As this peach season draws to a close, I will certainly miss these weekly visits from Mr. Otis, Janet and Becky, and I will look forward to next May when that grey van makes its way back down to Pearson Farm. Mr. Otis called last week and told me that he was writing a thank you letter to Pearson Farm, and he wanted me to post it. Honestly, I was hesitant because I know that Mr. Al and Lawton also belong to the human angel population and provide these peaches as an act of true servitude. Their motivation is from a place of God-centeredness not self-centeredness. They want no attention or reward and would never want any recognition that would take away from the work Mr. Otis and his people are doing. However, because #1, I couldn’t tell Mr. Otis No, #2, it gave me an opportunity to share just a little bit about the incredible work he and his group are doing for their community and #3, I am so proud of the Pearson Farm “FAMILY”, I decided to make it this weeks “FAMILY” post. Thank you so much Mr. Otis, Janet, Becky and the rest of your wonderful volunteers! The Pearson Farm “FAMILY” is honored…..let me say it again, we are HONORED to be associated with you and to be able to offer a small contribution to the enormous work you are doing for your community. Most importantly, we feel blessed that we can call you a part of our “FAMILY.”
Dear Al and the Pearson Farm Family group,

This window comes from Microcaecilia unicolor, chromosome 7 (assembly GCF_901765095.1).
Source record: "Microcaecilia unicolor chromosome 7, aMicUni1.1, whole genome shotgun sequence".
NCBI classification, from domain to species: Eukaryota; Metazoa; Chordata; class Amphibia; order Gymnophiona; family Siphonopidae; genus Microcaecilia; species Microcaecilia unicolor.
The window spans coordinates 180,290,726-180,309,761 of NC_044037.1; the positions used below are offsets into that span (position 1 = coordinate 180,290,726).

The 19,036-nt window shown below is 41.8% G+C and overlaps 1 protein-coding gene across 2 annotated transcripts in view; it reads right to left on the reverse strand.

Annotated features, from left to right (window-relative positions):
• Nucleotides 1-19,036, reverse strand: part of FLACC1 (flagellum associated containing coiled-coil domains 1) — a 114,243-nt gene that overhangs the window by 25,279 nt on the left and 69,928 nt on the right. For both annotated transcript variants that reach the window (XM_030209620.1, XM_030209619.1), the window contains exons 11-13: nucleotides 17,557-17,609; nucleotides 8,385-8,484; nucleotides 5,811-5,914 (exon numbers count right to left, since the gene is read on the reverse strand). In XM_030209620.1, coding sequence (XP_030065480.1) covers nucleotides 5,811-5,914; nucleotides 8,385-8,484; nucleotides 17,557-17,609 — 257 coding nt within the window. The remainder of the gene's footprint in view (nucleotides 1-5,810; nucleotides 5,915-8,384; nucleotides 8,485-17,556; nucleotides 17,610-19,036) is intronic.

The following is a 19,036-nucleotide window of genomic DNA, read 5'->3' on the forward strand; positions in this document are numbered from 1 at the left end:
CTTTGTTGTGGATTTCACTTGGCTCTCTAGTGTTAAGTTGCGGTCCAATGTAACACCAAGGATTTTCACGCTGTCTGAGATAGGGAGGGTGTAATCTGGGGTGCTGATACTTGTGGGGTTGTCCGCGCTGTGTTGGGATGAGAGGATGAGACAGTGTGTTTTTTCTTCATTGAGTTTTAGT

We have come to the end of another amazing peach season. Your generous contribution of 48,600 peaches during the summer of 2016 has put peaches into the mouths of at least 20 plus shelters, homes and food banks that we supplement with vegetables and melons from our Plant a Row for the Hungry initiative.
The following is a partial list of those the Pearson Farm have helped to feed fresh, beautiful peaches:
Christian City Children’s Home (48 children)
Murphy Family – 17 special needs children adopted from foster care
Five Loaves and Two Fishes food bank Griffin, GA
Fayette County Youth Protection Home
Fayette County Battered Women’s Shelter
Calvary Refuge Center in Forest Park – homeless shelter for women and children
Clayton County Senior Adults in financial need
2400 school lunches program for children identified as at risk
Griffin Women’s shelter
Wellspring –shelter for women trying to escape prostitution
Carver Road Baptist Church food pantry Griffin, GA
Pleasant Grove Church food bank in Jackson, GA
Vineyard Church food bank in Senoia, GA
Share the meals for the homeless in Griffin, GA
New Hope Baptist Church food bank Fayetteville, GA
Real Life Center Food Bank Peachtree City, Ga
Samaritan’s Food Bank Fayetteville, GA
Fayetteville First Baptist Church homebound ministry
The Pearson peaches are a special treat for these people. The peaches add a new dimension to our distribution. Most of these children and many of the adults have never had a tree ripened fresh peach. It is a special blessing to see their joy as they receive your gift. All the Pearson Farm employees have been extremely helpful in supporting this project. We are so grateful and humbled by your support.
Everyone leaves a footprint. The Pearson Farm family footprint is very large and pointing in the right direction.
Otis Lester Bray